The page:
The Ministry Of Time Season 1 Review

 

 

Season 1

Season 2

Season 3

Episode Guide

El tiempo es el que es (Time is what it is)
Tiempo de Gloria (Time of glory)
Cómo se reescribe el tiempo (How does time get rewritten)
Una negociación a tiempo (A deal in time)
Cualquier tiempo pasado (Every past time)
Tiempo de pícaros (Time of rascals)
Tiempo de venganza (Time of revenge)
La leyenda del tiempo (Legend of time)

 

 

If there were ever any questions around the integrity of Spanish television accurately creating a compelling show around time travel, The Ministry Of Time (El Ministerio Del Tiempo) surely quells those concerns. With three interesting and surprisingly well rounded characters at the heart of the show, The Ministry Of Time manages to balance it’s episodic structure with a good dose of historical accuracy and a compelling overarching story. Although a few wooden performances from some of the supporting characters do offset some of the good work done here, it’s easy to overlook this with such a well thought out show and empathetic characters driving the narrative forward.

The soul of the show revolves around three characters from different periods in Spanish history being brought together to work for The Ministry Of Time. The three build a surprisingly strong chemistry too as the episodes progress and their distinct individuality helps to set them apart. The pilot episode begins with a fiery warrior from the 16th century about to be executed, Alonso (Nacho Fresneda), recruited alongside an intelligent, independent woman from the 19th Century, Amelia (Aura Garrido), to work for the mysterious Minstry Of Time. Rounding out the thrio is Julián (Rodolfo Sancho), an emotionally charged paramedic who’s irrational sporadity is spurred on by the death of his wife. Together, they team up to work for a secretive Spanish organisation hiding a labyrinth of doors leading to different periods through history. Their mission is simple – stop other time travellers from disrupting the natural flow of time and trying to change history. The premise is relatively straight forward and this simplicity helps to build up a solid foundation of well paced episodes.

With each episode clocking in at 70 minutes, The Ministry Of Time is quite the time sink with each episode playing out like a feature film. Whilst this sounds excessive, the run time is justified and as the episodes progress, there’s much more emphasis on the individual characters, giving some much needed back story and personality to the three core characters beyond the archetypal tropes they’re given during the pilot episode. It’s toward the end of the series too that the issues affecting each character becomes much more prevalent and this finely tuned balance allowing the stories to spill over to other episodes is perfectly executed.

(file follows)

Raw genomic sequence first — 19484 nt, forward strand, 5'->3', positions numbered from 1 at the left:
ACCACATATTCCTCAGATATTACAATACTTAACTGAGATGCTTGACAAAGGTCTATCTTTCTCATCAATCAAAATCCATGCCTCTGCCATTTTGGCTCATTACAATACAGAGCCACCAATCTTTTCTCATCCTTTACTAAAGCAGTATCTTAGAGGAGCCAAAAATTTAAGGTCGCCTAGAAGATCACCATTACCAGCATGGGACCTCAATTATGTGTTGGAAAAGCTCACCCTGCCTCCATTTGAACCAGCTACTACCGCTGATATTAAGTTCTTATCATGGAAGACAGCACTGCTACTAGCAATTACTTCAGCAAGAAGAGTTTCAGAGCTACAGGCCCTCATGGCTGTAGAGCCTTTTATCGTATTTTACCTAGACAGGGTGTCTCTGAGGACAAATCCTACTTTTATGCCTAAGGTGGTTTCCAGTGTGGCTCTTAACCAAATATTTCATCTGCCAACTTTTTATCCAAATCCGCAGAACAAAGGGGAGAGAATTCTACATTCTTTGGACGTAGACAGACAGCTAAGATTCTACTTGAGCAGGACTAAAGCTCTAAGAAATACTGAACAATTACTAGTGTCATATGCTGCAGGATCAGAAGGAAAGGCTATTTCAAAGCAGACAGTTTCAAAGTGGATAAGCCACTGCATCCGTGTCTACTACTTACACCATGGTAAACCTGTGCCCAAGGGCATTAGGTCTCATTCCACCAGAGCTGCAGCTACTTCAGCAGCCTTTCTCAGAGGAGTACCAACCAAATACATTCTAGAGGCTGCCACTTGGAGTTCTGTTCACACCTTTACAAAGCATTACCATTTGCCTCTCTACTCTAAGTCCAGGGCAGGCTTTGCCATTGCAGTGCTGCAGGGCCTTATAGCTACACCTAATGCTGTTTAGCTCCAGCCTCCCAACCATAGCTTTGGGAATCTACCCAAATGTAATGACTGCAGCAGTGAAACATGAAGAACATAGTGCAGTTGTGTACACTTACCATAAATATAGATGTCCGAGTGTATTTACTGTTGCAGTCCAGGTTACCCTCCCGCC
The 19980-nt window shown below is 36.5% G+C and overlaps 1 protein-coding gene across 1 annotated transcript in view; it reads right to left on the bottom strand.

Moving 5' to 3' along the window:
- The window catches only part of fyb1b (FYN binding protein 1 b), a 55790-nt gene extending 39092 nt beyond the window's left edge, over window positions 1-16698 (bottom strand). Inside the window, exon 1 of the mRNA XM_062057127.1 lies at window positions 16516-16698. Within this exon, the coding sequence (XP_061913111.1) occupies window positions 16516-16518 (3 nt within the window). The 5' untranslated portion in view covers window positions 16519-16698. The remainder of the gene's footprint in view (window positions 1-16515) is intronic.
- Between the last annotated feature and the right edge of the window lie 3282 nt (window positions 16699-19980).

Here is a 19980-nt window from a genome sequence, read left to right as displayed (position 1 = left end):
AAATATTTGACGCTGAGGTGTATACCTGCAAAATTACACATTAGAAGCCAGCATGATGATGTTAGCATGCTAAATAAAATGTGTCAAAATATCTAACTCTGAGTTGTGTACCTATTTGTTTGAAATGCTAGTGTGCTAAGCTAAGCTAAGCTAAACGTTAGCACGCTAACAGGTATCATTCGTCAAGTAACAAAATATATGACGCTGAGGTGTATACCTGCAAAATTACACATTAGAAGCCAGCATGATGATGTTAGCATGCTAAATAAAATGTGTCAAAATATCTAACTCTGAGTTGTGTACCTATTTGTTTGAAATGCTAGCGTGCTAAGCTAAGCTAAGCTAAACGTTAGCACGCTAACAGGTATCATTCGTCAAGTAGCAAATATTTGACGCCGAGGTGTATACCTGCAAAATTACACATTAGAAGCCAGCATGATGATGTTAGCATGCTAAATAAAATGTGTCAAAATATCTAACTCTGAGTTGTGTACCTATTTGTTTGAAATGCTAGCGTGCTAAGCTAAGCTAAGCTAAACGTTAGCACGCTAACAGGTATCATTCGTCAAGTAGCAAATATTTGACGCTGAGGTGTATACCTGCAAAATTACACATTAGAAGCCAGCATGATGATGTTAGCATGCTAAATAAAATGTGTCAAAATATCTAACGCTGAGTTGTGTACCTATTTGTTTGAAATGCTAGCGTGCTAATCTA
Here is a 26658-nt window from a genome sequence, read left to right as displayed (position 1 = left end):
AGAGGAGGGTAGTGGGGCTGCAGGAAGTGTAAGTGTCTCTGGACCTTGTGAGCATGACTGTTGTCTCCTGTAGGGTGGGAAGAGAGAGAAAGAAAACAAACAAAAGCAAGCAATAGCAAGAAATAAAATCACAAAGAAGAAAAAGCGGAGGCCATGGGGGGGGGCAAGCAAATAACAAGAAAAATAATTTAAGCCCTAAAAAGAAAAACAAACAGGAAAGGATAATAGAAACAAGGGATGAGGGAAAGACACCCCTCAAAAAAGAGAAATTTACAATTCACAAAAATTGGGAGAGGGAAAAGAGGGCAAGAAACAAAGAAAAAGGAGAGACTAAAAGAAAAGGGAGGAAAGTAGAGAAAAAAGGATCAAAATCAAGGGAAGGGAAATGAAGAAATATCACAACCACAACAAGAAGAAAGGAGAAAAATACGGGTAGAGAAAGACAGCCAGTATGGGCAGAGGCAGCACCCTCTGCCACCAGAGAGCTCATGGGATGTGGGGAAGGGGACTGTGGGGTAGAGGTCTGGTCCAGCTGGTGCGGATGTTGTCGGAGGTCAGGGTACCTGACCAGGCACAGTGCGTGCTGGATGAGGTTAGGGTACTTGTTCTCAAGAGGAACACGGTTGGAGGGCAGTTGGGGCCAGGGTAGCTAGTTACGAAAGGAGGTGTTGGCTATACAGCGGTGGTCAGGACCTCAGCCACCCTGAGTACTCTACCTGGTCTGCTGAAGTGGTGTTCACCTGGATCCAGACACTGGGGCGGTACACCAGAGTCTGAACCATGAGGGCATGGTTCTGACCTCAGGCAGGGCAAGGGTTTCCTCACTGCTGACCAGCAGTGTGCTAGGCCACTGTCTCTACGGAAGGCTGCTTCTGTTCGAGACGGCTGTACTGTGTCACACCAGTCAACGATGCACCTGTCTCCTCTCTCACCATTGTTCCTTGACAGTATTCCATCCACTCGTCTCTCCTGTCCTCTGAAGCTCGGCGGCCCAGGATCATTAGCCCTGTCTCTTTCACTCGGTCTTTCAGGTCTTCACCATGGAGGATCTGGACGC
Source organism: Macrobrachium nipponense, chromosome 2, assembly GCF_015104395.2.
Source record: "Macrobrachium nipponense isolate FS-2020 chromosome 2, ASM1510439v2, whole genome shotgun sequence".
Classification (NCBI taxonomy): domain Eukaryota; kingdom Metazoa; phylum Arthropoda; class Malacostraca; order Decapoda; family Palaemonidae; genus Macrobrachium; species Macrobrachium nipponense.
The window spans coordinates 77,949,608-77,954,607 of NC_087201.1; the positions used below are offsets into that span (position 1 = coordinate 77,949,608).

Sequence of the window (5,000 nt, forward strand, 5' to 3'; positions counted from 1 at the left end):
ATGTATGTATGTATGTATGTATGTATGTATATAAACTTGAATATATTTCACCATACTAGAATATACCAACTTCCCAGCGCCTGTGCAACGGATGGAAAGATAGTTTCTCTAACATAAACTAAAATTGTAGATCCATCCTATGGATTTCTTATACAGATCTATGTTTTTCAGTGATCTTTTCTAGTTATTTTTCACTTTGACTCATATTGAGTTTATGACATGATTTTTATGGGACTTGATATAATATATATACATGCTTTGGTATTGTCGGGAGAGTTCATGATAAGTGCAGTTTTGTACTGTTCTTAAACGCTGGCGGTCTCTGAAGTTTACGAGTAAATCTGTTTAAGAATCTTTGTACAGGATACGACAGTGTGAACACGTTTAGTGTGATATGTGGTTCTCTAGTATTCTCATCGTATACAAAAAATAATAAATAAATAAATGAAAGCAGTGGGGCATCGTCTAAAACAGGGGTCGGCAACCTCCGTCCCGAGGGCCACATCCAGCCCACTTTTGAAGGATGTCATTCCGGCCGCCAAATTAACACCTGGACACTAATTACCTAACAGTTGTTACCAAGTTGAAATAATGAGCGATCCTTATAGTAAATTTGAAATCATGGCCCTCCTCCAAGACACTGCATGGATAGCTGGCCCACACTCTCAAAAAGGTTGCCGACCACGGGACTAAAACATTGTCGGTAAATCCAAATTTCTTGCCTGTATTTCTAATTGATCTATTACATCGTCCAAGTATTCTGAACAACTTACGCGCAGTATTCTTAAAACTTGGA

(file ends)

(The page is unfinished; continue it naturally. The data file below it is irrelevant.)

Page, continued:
Unlike the heavy handed American take on the same sort of concept, Timeless, The Ministry Of Time feels much more realistically depicted and far more grounded thanks to its emphasis on Spanish history. Ministry goes above and beyond too with an impressive array of authentic costumes from the different eras and some really nice establishing shots. The way each time period is presented really gives you a feel for the tone and mood of the era making you feel like you’ve travelled to that time period. Although many of the big scenes generally tend to fall back on dimly lit, moody sets, Ministry Of Time does have a good variety of time periods to play with and manages to mix the aesthetic up just enough to avoid stagnation.

Creating such an ambitious time travel show was always going to be difficult and although The Minstry Of Time does stumble with a couple of plot inconsistencies and lacklustre acting from some of the supporting cast, there’s enough here to ignore these for the most part and focus on the well worked stories. Of course, with 70 minutes an episode and 8 action packed plots to get through, The Ministry Of Time is a long show but the excellent trio of characters at the heart of this series helps during some of the slower segments. The Ministry Of Time is an impressive Spanish science fiction show well worth checking out, even if it does require some patience at times due to its long run time.